hitting a bump:
http://www.greenmist.com/hdv/hdvbumps01.bmp

a smoother section of road:
http://www.greenmist.com/hdv/hdvbumps02.bmp

Then I lowered the camera inside the car and set it for DV SP mode. I turned the steadyshot on for these tests, and if anything that seems to make the problem worse.

a big bump:
http://www.greenmist.com/hdv/dvbumps01.bmp

a smoother stretch of road:
http://www.greenmist.com/hdv/dvbumps02.bmp

For reference, here's something similar done with my VX-2000 from an old box of tapes I found from 2002. The VX-2000 was shooting in 16:9 mode, manual controls. Not sure of the other specifics but steadyshot was probably on. I was driving slower and trying to get a smooth shot however:

hitting a bump:
http://www.greenmist.com/hdv/vxbumps01.bmp

a smoother ride:
http://www.greenmist.com/hdv/vxbumps02.bmp

Finally, I did something similar with PDX-10 in 2003. Again, I was trying to get a smooth shot and driving slower however. These are also 16:9, steadyshot is probably on and manual controls.

a bump:
http://www.greenmist.com/hdv/pdxbumps01.bmp

smoother:
http://www.greenmist.com/hdv/pdxbump02.bmp

Sorry, I don't have any good way to capture the full res HDV since I'm still on FCP 4.5. I did watch the HDV on my 1280x720 Samsung 22" LCD via component video at 1080i. It looked about the way I would expect from unstabilized bumpy interlaced footage, and the stills seem like that too.

I never shot a lot of stuff this way because I don't like bumpy footage of driving around, so the whole thing isn't a big issue for me. But I was curious as to what might be going on with the Z1.

Is this similar to what you see?
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Old August 23rd, 2005, 06:40 PM   #43
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At last, a real comparison test. And yes, this is exactly what I'm seeing. Your pictures from the Z1 are as bad as the ones on the FX-1.. Exactly... The person who I mistook as being feed up with me has shown the problem exist on the HDV format in general, at least that's the way I interpret the picts. This format can not be used in many applications. Such as pro racing mounted behind the driver. Or mounted to a helicopter for news gathering. Or maybe not even on a boat on a tripod if the engine is vibrating the boat at all. It's clear that all the old formats are perfectly clear and usable, maybe not like a still shot, but definitely usable, weather you like moving footage or not, a lot of us do it. Now is it being an alarmist to say Sony has not put this limitation up front for us to see. In my mind this confirms my whole experience as a problem with the format and the title "Sony admits to major problem with HDV format." may not be from an alarmist. From your result I believe you see the same doubling of edges when you use the DV format, that again points to the idea that the camera produces an HDV image before converting it to DV and recording it to tape. The pict from inside your car is best... you can see the doubling of edges in the mirror edge, the road edge and the dash line. Such artifacts have never been a problem on any other format. I am of the opinion that this needs to go out to the pro community in CAPITAL letters. This confirms my need to drop the HDV format altogether and look at other technology. The new Panasonic may be an answer for under ten grand. I'll have to wait until I can get my hands on one and test it before I buy it. I'll have to wait until Nov., or later to get back on track with my production. Thank you Boyd... you have crystalized my opinions. Ken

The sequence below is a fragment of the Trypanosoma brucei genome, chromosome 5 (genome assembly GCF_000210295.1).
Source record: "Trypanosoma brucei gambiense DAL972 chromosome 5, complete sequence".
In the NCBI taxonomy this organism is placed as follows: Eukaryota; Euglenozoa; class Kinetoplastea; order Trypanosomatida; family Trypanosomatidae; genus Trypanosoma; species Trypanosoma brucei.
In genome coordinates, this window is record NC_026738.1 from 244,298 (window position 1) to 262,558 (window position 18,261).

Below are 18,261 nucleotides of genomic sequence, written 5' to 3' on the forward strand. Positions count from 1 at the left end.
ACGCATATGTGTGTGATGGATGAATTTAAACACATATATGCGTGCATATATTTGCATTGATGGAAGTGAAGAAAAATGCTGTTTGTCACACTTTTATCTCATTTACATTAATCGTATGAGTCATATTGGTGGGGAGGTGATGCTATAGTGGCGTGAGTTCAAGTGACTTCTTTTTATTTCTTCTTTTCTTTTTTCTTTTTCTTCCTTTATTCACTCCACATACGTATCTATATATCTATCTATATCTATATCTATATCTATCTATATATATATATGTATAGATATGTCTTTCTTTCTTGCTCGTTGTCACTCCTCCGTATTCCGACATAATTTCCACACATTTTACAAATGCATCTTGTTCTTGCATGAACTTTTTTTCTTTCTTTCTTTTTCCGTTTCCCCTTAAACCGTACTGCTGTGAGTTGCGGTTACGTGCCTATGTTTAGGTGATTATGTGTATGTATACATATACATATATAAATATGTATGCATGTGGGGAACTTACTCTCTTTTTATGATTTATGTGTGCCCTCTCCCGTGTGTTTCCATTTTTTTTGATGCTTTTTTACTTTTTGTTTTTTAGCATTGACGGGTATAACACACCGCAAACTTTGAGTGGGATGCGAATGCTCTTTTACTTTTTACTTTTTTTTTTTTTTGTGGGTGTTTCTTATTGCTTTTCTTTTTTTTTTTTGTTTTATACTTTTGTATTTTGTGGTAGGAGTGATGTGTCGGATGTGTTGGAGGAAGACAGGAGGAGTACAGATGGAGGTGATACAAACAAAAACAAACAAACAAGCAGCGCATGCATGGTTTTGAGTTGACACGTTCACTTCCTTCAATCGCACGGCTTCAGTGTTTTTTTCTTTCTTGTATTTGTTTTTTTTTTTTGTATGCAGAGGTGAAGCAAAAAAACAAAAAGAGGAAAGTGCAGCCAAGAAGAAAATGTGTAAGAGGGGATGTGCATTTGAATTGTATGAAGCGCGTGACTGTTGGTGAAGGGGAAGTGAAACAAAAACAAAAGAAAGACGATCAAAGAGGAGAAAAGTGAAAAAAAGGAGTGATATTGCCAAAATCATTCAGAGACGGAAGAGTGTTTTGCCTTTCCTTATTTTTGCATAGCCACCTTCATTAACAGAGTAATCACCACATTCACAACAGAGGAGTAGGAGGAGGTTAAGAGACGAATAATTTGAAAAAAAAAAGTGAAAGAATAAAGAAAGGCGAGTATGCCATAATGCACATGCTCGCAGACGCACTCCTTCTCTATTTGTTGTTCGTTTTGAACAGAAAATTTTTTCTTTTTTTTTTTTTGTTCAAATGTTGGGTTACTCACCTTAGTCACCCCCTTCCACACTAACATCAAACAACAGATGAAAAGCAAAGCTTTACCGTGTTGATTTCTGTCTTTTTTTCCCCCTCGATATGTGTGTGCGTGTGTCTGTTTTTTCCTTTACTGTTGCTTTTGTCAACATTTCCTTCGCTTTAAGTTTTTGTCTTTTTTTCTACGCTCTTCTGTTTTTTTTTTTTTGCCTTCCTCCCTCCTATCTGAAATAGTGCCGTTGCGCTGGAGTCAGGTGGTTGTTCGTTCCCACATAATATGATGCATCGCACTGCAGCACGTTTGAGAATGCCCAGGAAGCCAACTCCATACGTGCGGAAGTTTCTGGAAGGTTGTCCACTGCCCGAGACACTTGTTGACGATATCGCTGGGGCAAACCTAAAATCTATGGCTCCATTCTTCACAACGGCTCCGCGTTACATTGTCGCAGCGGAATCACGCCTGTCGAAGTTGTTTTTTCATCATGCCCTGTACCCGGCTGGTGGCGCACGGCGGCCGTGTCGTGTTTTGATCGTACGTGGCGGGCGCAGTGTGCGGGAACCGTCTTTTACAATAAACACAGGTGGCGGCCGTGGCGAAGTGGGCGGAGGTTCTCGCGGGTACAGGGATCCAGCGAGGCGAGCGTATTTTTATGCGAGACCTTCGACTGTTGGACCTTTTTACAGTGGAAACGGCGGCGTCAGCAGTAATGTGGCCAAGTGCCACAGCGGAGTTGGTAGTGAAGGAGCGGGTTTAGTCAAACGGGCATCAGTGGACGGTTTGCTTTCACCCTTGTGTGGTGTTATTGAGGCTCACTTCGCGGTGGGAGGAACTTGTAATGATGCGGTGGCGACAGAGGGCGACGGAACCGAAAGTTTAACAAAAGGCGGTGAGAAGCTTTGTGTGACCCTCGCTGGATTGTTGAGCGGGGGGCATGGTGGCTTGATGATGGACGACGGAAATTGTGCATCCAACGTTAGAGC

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Old August 23rd, 2005, 06:44 PM   #44
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Just my 2 cents:

Having had a GL2, HC1 and now an FX1 I can tell you the FX1 is not as forgiving as other HDV & DV camcorders.

I was shooting an RC Flying event over the weekend and I had to set the Steady Shot to HARD, and even then is was very problematic to keep it steady, I ended up on the tripod.

I guess it takes a little bit of practice and getting confortable with the cam.
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Old August 23rd, 2005, 06:51 PM   #45
 
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Quote:
Originally Posted by Ken Eberhard
This format can not be used in many applications. Such as pro racing mounted behind the driver.
Ummm....Tell that to the Cline bro's and NASCAR, who are using the Z1 for in-car shots. Same with David Hague and the Australian Holden Racing club. I'm here in Australia, and have just seen some very clean footage from the Monaro club, driving on a track at extremely high speeds. Looks fine to me. (and to the ABC, who have broadcast it)